Overall, these new features make the upgrade well worth it. Although I encountered some quirks and possible bugs, I didn’t run into anything that slowed me down too much. The organization is much better, and the interface looks less like a toy than previous versions. Hopefully Macromedia will get to keep the tabbed “panels,” because they make life much easier. I found working with version 5 to be more streamlined and intuitive than previous versions, but I still think newcomers have a somewhat tough learning curve. Thankfully, there are still helpful tutorials included, and all documentation is included and viewable through your web browser.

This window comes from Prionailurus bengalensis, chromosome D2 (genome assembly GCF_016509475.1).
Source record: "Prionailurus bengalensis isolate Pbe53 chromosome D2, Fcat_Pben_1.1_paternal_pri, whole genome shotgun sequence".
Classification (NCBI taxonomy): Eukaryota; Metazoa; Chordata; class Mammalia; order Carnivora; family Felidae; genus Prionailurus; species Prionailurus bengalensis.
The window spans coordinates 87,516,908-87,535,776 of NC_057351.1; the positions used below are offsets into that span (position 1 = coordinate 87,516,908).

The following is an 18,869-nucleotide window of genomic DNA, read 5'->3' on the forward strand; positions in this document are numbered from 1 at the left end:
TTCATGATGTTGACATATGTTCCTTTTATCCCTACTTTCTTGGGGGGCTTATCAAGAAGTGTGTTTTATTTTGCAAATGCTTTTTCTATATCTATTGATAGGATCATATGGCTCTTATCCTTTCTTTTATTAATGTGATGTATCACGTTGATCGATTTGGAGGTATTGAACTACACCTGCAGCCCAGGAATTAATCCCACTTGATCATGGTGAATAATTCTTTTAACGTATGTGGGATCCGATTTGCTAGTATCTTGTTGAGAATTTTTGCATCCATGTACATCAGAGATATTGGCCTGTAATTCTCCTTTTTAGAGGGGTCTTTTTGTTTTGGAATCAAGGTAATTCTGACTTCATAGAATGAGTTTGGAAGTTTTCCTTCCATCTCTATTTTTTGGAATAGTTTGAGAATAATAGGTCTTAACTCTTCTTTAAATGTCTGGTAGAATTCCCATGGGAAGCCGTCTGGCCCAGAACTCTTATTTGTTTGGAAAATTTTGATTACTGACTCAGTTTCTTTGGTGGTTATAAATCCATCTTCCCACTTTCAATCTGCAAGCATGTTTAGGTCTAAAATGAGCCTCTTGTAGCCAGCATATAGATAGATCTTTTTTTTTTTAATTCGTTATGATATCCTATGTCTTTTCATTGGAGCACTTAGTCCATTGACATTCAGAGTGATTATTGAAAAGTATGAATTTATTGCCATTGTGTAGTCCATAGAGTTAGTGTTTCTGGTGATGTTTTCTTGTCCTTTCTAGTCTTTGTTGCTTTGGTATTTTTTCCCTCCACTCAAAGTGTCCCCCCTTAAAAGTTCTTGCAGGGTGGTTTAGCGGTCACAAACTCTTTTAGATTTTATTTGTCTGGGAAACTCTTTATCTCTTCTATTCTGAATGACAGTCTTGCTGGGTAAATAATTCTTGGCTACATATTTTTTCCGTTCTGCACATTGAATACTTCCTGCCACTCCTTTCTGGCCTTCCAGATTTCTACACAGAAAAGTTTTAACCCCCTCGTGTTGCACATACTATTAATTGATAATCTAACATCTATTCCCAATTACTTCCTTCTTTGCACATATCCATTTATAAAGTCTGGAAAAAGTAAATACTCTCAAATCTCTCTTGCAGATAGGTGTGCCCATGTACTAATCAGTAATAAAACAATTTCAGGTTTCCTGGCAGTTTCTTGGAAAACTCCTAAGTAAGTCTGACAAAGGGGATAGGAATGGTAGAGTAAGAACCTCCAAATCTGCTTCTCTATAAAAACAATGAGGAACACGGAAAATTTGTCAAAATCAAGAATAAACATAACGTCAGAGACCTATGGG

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My primary complaint with Flash has always been the fact that the timeline is frame-based rather than object-based. While the frames are necessary for some types of animation, I think it would be great to have a choice. Sometimes the frames can be clumsy, and going back in and editing at the end can be a chore. Since so much of Flash’s functionality is built around frames, I highly doubt we will see a change in this area. That said, Flash does things no other application can, and does them extremely well.
Macromedia® Flash® 2
Macromedia Flash 5: $399
Flash 5/Freehand 9 Studio: $599
Flash 5/Generator 2 Studio: $/files/includes/10.css99
A review of Macromedia’s Generator 2